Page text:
Try the stuffed grape leaves or the kabobs at Lebanon's Cafe for full on Mediterranean flavor The falafel and hummus are also not to be missed. Visit Lebanon's on a nice day and you might be rewarded with a street-side table, where you can people watch and see the streetcar roll by. Coffee lovers will adore the Turkish coffee, although it's not for the faint of bean. Portions are generous with lunch combos including salad, hummus and bread. The lunch menu is served Monday through Friday until 4 pm, making this is perfect place to fuel up late in the day.
Truburger is an Oak Street burger joint located by the Riverbend in Uptown New Orleans. All the beef comes in fresh from Creekstone Farms in Kansas, ground in-house for that not-your-average-burger mouth feel. There is also a veggie burger made in house. Pick your bun filler (gluten-free buns are available if you wish) then add tangy Tru sauce and veggies, or spin out with extras like a fried egg or avocado. The shakes are thick and delish, fresh cut fries a thing of beauty, especially with a dousing of TwoRun gravy when they've got it. This place isn't on your diet ok? But order the housemade poppers anyway, they're the bomb.
Midway Pizza on Freret Street touts itself as Uptown's only deepdish and they've got a point. Baked Chicago-style, with lots of toothsome crust filled with creative toppings, the pizza menu sports inventive choices like the Reggie Dunlop with gorgonzola, prosciutto and pickled red onion and the King Creole topped with marinated Gulf shrimp and a tangy creole sauce. This is New Orleans, so Midway also features a full bar with great local drafts, wine and specialty cocktails. Stop by for lunch, dinner or take-out and prepare to be impressed. The Mexican wrestler theme sets a fun, offbeat vibe to the place.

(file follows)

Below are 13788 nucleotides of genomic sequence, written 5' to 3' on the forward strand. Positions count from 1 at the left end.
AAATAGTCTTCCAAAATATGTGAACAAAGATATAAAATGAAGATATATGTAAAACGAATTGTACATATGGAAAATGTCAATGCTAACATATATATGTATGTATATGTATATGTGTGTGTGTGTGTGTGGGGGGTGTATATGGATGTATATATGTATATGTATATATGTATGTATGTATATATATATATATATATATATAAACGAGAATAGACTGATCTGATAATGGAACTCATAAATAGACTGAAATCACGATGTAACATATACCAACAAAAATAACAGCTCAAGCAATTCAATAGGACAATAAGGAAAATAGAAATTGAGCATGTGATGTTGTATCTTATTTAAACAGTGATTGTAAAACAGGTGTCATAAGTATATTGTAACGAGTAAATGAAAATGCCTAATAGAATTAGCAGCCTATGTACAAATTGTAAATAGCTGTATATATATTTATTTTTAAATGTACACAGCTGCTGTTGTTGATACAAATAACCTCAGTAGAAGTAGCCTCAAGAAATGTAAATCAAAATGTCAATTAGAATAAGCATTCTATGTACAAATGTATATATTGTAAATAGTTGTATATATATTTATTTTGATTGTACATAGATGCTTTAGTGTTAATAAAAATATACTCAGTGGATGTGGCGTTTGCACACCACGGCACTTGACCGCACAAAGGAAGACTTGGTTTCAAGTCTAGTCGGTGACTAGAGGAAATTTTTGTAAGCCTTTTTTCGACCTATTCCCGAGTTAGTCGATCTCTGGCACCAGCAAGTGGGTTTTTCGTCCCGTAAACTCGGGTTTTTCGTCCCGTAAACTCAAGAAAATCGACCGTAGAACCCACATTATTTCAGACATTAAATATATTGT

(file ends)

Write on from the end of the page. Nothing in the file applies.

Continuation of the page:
It's been not quite a year since Mason Hereford's Irish Channel sandwich joint Turkey and the Wolf was named the best new restaurant in America by Bon Appetit. The former Coquette chef took the kudos in stride, and just kept doing what he does: make some of the finest sandwich mash ups you'll ever get your mitts around. And some Dagwoods they are, in mind-expanding combos like thick sliced local bologna slathered with English mustard, and a carpet of housemade potato chips, shrettuce (yep, that's shredded lettuce) and American cheese on grilled Pullman bread and the fine Collard melt, silky with braised collards, zesty coleslaw, and Swiss cheese on rye. Sandwich avoiders can scarf all manner of salads, but do try the wedge salad with blue cheese dressing and a sprinkling of the goodness that makes an everything bagel just that. Hogshead tacos, fried chicken pot pie, it just keeps getting better. The place is sweetly off kilter, a muddle of mixed china and flatware, funky art and super sweet servers eager to inform. The cocktail list is as off the wall as the menu. You'll be back.
In need of some comfort? Turns out it's closer than you'd think, a state of mind and indulgence on Oak Street at the bendiest part of Riverbend uptown. Brack May's original eatery (sadly his Truck Farm Tavern went by the wayside in St. Rose), the menu includes small plates such as figgy toast with blue cheese croutons and chicken wings with smoked bacon and pickled chiles. The burger is the bomb, made with grass-fed beef on a toasted potato roll,, dressed and served with housemade ketchup and tangy agogo sauce, hand cut fries on the side. Everything is good, so good in fact that there's often a wait. But one bite of the massive shrimp cobb salad, and that wait is forgotten. Save room for dessert, especially if it's pie.